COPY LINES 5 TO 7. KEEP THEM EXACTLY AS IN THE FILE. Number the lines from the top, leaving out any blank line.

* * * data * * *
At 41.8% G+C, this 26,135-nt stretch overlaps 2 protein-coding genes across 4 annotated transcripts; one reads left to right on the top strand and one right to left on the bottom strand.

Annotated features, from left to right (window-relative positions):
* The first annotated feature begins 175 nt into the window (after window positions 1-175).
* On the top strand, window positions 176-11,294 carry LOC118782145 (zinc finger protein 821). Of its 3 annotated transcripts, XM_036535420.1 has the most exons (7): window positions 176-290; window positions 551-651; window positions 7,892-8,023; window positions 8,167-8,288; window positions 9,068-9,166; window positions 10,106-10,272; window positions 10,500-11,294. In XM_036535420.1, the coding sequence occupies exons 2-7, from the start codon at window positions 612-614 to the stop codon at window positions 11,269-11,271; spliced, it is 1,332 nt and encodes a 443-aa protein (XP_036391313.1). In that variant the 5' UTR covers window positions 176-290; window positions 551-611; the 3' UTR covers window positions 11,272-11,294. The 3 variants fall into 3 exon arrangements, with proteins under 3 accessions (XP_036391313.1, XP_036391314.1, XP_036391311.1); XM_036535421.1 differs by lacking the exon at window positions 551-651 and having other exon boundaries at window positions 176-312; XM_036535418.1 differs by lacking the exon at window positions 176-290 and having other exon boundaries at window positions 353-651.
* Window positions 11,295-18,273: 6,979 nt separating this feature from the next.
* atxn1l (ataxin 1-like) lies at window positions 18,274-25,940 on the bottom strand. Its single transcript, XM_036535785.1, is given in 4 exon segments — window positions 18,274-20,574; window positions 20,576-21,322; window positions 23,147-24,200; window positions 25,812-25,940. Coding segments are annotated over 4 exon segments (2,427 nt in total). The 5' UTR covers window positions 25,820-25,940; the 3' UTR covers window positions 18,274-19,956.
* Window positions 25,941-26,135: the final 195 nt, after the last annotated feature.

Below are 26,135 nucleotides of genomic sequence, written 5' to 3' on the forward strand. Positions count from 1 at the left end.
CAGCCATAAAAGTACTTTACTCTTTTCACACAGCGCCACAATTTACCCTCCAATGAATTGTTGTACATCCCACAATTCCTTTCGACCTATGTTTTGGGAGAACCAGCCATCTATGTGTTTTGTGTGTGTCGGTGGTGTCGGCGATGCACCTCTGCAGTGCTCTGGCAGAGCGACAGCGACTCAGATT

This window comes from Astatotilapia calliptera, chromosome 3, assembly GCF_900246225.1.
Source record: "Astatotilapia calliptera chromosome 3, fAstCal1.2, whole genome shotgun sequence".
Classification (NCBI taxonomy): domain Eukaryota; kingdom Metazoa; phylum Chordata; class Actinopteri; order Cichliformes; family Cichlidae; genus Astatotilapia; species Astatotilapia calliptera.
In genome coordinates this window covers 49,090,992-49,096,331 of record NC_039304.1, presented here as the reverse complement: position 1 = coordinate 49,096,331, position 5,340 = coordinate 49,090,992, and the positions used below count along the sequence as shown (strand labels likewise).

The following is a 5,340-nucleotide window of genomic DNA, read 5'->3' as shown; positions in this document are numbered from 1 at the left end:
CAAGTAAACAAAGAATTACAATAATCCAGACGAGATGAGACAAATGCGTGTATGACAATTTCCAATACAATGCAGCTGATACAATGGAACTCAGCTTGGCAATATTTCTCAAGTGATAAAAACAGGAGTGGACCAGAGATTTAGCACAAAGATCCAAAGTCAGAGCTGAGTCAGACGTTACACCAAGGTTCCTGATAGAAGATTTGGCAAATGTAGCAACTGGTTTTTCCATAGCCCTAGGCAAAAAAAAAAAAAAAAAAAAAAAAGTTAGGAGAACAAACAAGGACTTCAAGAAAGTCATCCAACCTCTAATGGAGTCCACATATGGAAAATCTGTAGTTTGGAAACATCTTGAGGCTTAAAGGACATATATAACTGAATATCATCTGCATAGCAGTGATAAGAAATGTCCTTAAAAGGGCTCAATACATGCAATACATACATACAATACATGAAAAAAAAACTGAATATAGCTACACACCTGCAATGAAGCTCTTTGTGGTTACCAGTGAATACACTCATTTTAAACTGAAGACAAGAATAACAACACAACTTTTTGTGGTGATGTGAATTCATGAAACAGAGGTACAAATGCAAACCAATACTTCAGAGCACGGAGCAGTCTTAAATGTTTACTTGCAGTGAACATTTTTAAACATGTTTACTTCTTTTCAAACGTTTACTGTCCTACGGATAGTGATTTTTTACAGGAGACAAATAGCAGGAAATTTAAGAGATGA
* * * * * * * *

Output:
* Window positions 11,295-18,273: 6,979 nt separating this feature from the next.
* atxn1l (ataxin 1-like) lies at window positions 18,274-25,940 on the bottom strand. Its single transcript, XM_036535785.1, is given in 4 exon segments — window positions 18,274-20,574; window positions 20,576-21,322; window positions 23,147-24,200; window positions 25,812-25,940. Coding segments are annotated over 4 exon segments (2,427 nt in total). The 5' UTR covers window positions 25,820-25,940; the 3' UTR covers window positions 18,274-19,956.
* Window positions 25,941-26,135: the final 195 nt, after the last annotated feature.